Travelling Canada and the USA as I have done by train, I feel like I am fast becoming an expert in how to travel a train like a BOSS.
So let me share with you some wisdom I have picked up along the way that I have discovered helps – whether it be used for that half hour quick trip, or a 62-hour slog across the country. Yep, that happened!
1. Headphones are a blessing.
I rarely ever leave my house without my headphones on my person. On the rare occasion that I do forget, I’ve either forgotten them because my brain broke or because my headphones have broke. They’re an essential item for me to have and are an asset on a noisy train – whether it be just to relax to your favourite tunes, or to block out the babble of the other passengers and the rattle of the train on the tracks when you’re trying to sleep (catnap or other).
Just be careful when you put them away otherwise you’ll end up with a fisherman’s knot that you cannot undo!!
2. More space, the better!
This is essential when on a long-haul train. The need to spread out and stretch your body is strong, and when trying to sleep, being cramped up in a small space on a single seat is pretty painful. Grab two seats if you can so you can have your bag on your seat for easy access during the day and in the evening you can curl up in a tad more comfortable position at night – bonus points if your seat has footrests that you can pull up!
Obviously if your train is busy, don’t be that person that hogs two seats to themselves when it’s needed by someone else – no one likes that person. Instead, see if the other person is open to conversation and say hi. You’d be surprised about some of the people you can meet on trains, and how those conversations can really open up your mind and impact your sole perspective. Also, it makes it a little less awkward should you fall asleep on them at any point.
3. Maybe invest in a blanket.
For the long haul trips that last over night – or in my case three nights – a blanket is much needed to stop your insides from freezing over.
I don’t know what it is about the trains I’ve been on on this trip, but they LOVE the air con – which is OK during the day, it’s refreshing. But when you’re trying to catch those much needed zzz’s, being cold definitely does not help. Now you can resort to covering up yourself with a jacket or a scarf or whatever – I’m not luxurious by any means – but when the air is baltic a jacket does not cut it for me and I find myself needing to defrost my organs. Via Rail offers blankets for $5 CA each on their overnight trains. Amtrak does not, however, so try and grab a cheap blanket from somewhere, or buy yourself some thermal underwear. Either way, keep warm!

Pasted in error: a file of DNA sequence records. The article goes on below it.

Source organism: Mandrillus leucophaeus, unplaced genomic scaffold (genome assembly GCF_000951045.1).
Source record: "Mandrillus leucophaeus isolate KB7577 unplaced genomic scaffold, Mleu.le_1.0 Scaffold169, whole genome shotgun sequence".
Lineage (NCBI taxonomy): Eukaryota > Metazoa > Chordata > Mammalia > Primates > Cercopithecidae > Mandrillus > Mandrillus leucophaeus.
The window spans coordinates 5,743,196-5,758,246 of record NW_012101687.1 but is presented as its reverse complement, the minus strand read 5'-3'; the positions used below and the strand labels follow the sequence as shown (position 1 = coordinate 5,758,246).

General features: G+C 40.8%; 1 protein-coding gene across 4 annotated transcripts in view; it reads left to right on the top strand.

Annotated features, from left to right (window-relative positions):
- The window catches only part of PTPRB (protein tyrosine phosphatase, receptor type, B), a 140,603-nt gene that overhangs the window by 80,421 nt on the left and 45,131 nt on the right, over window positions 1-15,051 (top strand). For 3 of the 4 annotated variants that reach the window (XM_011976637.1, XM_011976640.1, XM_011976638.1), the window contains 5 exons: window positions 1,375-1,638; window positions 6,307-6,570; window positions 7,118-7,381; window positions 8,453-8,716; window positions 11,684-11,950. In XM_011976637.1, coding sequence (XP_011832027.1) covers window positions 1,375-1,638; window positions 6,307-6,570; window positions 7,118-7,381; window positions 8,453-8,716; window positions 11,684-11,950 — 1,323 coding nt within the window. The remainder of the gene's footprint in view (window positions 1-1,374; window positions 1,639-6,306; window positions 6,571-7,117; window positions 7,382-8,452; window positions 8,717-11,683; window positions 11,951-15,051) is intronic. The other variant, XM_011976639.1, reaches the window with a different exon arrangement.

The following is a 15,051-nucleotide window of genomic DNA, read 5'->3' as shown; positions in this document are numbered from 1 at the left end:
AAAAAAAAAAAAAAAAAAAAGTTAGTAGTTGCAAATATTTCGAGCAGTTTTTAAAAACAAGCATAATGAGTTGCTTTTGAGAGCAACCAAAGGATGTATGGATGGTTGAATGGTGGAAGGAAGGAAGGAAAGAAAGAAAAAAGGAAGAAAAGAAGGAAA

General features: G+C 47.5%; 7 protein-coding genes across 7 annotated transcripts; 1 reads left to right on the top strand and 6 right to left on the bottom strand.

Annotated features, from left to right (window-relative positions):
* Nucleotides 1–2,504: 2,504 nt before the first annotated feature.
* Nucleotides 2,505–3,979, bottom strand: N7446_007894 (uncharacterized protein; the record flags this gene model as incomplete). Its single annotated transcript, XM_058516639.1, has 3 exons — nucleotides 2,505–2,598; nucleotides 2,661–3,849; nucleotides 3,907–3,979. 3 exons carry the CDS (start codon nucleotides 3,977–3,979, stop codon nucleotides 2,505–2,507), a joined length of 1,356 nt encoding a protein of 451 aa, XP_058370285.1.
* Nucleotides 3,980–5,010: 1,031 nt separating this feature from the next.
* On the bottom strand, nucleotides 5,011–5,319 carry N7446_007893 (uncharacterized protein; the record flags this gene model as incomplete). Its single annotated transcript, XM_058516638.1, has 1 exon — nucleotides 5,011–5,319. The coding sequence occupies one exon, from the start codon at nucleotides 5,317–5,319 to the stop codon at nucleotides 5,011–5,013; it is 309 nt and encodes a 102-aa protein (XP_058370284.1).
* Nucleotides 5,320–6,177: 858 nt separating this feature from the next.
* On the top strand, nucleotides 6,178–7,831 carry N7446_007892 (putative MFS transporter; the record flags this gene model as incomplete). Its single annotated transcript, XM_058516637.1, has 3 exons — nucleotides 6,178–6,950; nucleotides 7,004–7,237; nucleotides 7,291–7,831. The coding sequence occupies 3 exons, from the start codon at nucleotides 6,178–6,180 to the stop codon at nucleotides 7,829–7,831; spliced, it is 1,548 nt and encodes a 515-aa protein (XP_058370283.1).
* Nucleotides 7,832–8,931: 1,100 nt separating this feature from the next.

4. Get a book or a movie.
Boredom is your worst enemy on a train. So get Kindle on your phone and download some books, or grab a good paperback or three to keep your mind occupied. If you’re travelling on a budget or don’t want to spend money on Kindle books, then have a look through the library of free books that they offer -they’ve got a vast selection, some of which is crap, but then you have some of the classics going for free sometimes too.
Not into reading? That’s cool too, get yourself some movies to watch or wile away the hours marathoning your favourite TV show.
5. For the love of God, be on time.
Some stations ask you to be there about an hour before the train is scheduled to depart the station, some a half hour, and for the most part I’ve been able to keep to that.
The incidents where I did not follow this rule were when I went to catch my first train from Vancouver to Jasper and I was unaware that being there twenty minutes in advance was not going to cut it. I managed to remedy that mistake going forward until running to catch my train from New York to Savannah – I’d been extremely lucky with NYC traffic and so I was lulled into a false sense of security when catching my bus from Staten Island to Penn Station. I literally made my train with minutes to spare. I could taste my heart I was so stressed.
So that’s it! That is my advice. Feel free to take bits and pieces or completely disregard it!
These are just things that I found helpful, and maybe they’re stating the obvious, but no harming in repeating them. If you have any tips of your own make sure you comment them below.
The Neverland Backpacker